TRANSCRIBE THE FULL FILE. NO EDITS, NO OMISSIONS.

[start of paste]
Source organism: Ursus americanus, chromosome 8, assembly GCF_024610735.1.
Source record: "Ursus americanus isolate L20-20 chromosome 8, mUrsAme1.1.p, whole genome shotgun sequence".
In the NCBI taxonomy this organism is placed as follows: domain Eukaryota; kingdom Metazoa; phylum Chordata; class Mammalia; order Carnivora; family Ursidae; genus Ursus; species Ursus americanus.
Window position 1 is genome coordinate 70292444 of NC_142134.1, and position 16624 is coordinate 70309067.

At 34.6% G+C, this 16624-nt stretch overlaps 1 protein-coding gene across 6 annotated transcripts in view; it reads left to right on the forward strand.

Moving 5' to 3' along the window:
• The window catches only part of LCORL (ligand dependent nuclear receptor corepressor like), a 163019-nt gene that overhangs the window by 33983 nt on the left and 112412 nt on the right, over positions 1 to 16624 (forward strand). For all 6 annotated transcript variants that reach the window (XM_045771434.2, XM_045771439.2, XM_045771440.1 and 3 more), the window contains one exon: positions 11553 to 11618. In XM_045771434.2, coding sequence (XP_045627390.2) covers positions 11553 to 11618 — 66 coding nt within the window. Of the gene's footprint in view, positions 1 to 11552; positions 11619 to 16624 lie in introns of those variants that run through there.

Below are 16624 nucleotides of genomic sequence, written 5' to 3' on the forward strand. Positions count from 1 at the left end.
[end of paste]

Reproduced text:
Source organism: Ursus americanus, chromosome 8, assembly GCF_024610735.1.
Source record: "Ursus americanus isolate L20-20 chromosome 8, mUrsAme1.1.p, whole genome shotgun sequence".
In the NCBI taxonomy this organism is placed as follows: domain Eukaryota; kingdom Metazoa; phylum Chordata; class Mammalia; order Carnivora; family Ursidae; genus Ursus; species Ursus americanus.
Window position 1 is genome coordinate 70292444 of NC_142134.1, and position 16624 is coordinate 70309067.

At 34.6% G+C, this 16624-nt stretch overlaps 1 protein-coding gene across 6 annotated transcripts in view; it reads left to right on the forward strand.

Moving 5' to 3' along the window:
• The window catches only part of LCORL (ligand dependent nuclear receptor corepressor like), a 163019-nt gene that overhangs the window by 33983 nt on the left and 112412 nt on the right, over positions 1 to 16624 (forward strand). For all 6 annotated transcript variants that reach the window (XM_045771434.2, XM_045771439.2, XM_045771440.1 and 3 more), the window contains one exon: positions 11553 to 11618. In XM_045771434.2, coding sequence (XP_045627390.2) covers positions 11553 to 11618 — 66 coding nt within the window. Of the gene's footprint in view, positions 1 to 11552; positions 11619 to 16624 lie in introns of those variants that run through there.

Below are 16624 nucleotides of genomic sequence, written 5' to 3' on the forward strand. Positions count from 1 at the left end.